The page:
When we consider the impact of “reasonable compensation,” it is often in relation to wages paid to executives of not-for-profit entities or publicly traded companies. For these entities, if wages are not deemed reasonable compensation because they are too high, the employer can lose a deduction or incur an excise tax. A recent court case underscores a different side of “reasonable compensation” — paying an S-corporation shareholder employee too little in an attempt to avoid employment taxes.
In Watson v U.S., 107 AFTR-2d 2011-305, the taxpayer was a partner in an accounting firm who created an S-corporation, of which he was the sole shareholder. The S-corporation assumed the taxpayer’s partnership interest, and all payments from the partnership were made to the S-corporation. The S-corporation paid the taxpayer a fixed wage, and any additional earnings from the partnership were treated by the S-corporation as dividends. The result of this arrangement was that the taxpayer only paid FICA taxes on the fixed wage, and avoided FICA taxation on the dividends. In one of the years at issue, his total compensation from the partnership approximated $175,000, of which $24,000 was treated as salary by the S-corporation.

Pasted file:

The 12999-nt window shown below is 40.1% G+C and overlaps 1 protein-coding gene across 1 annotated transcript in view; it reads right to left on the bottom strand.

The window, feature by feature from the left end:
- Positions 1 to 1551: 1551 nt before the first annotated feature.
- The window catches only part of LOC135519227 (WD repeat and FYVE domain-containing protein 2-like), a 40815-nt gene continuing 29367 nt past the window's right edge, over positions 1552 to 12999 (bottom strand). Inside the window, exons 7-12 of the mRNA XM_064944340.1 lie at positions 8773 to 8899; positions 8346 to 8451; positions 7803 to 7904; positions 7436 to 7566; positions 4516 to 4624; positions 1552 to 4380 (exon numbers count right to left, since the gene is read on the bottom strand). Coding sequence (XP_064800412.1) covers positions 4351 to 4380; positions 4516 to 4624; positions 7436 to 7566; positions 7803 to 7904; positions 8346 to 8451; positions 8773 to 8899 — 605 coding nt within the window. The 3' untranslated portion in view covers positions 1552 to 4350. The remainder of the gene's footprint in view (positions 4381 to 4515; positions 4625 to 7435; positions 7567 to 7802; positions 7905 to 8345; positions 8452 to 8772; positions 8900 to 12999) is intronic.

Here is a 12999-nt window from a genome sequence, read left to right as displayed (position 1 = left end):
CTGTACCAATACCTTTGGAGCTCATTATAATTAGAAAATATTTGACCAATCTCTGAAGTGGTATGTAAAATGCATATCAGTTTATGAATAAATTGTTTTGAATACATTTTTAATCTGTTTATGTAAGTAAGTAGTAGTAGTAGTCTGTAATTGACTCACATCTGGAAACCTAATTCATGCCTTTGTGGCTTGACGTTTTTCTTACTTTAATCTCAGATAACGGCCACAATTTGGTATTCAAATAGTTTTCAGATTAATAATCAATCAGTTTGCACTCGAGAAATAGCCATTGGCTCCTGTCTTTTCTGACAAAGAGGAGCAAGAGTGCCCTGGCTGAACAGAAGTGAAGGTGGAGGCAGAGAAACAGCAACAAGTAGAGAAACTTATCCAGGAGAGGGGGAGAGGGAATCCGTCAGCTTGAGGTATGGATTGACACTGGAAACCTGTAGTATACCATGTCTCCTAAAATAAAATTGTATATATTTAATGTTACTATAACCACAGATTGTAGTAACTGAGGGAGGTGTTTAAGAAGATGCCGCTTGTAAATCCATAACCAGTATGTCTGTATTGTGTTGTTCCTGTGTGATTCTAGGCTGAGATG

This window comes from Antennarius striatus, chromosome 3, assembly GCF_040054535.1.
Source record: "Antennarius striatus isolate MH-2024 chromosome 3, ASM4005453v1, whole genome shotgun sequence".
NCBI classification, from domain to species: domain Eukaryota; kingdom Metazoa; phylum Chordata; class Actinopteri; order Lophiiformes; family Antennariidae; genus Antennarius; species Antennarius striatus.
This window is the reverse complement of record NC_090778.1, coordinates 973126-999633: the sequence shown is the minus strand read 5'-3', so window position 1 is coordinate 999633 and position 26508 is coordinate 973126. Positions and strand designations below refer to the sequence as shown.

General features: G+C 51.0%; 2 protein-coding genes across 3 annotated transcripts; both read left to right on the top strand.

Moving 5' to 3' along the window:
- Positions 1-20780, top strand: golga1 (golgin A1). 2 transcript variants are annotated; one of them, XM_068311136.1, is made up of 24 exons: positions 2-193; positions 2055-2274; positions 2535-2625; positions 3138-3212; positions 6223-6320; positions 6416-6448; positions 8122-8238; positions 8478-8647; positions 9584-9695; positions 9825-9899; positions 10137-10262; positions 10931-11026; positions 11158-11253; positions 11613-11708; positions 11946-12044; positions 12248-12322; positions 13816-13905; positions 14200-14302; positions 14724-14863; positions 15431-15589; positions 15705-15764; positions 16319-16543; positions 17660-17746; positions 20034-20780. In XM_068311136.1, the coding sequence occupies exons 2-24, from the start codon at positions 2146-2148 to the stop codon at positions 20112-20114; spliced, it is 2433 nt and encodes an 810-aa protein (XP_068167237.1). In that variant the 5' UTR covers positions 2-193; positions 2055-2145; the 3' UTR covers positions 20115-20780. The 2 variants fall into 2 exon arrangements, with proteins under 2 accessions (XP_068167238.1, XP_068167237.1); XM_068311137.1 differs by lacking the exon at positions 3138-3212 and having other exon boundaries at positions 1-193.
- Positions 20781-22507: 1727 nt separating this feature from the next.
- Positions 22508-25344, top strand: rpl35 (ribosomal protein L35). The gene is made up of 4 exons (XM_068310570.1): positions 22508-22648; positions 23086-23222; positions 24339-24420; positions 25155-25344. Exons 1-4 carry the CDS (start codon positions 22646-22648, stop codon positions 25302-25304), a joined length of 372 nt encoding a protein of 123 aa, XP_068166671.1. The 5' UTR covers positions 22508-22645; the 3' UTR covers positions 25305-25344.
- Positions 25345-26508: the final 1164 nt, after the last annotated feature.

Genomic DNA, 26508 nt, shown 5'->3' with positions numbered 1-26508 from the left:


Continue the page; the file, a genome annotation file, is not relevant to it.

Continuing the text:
The taxpayer arbitrarily set his salary from the S-corporation at $24,000. The pay level did not reflect consideration of the accounting firm’s revenue (approximately $3 million annually), quarterly cash distributions to the S-corporation (each of which exceeded the total annual salary paid to the taxpayer by the S-corporation) or his partnership interest (25%). Additionally, the level of salary from the S-corporation did not have any basis in market research — the IRS’ expert in the case indicated that the salary was less than the minimum reported offer for an accounting graduate in the taxpayer’s home state.
The court held that the salary payment by the S-corporation wasn’t reasonable, and reclassified a significant portion of the S-corporation dividends as wages. The result of this reclassification was that the taxpayer owed additional FICA taxes, as well as penalties and interest.
What can be learned from the taxpayer’s situation in this case? When establishing compensation levels for a shareholder-employee of a corporation, a “business case” for the compensation level should be created; in that way, the taxpayer would have a credible argument to raise in the event of an IRS challenge. Among the methodologies for building this business case are reviewing compensation surveys for similar positions in the geographic area, looking at actual pay by similar employers (available from various sources including government filings), or having a compensation consultant prepare a study.
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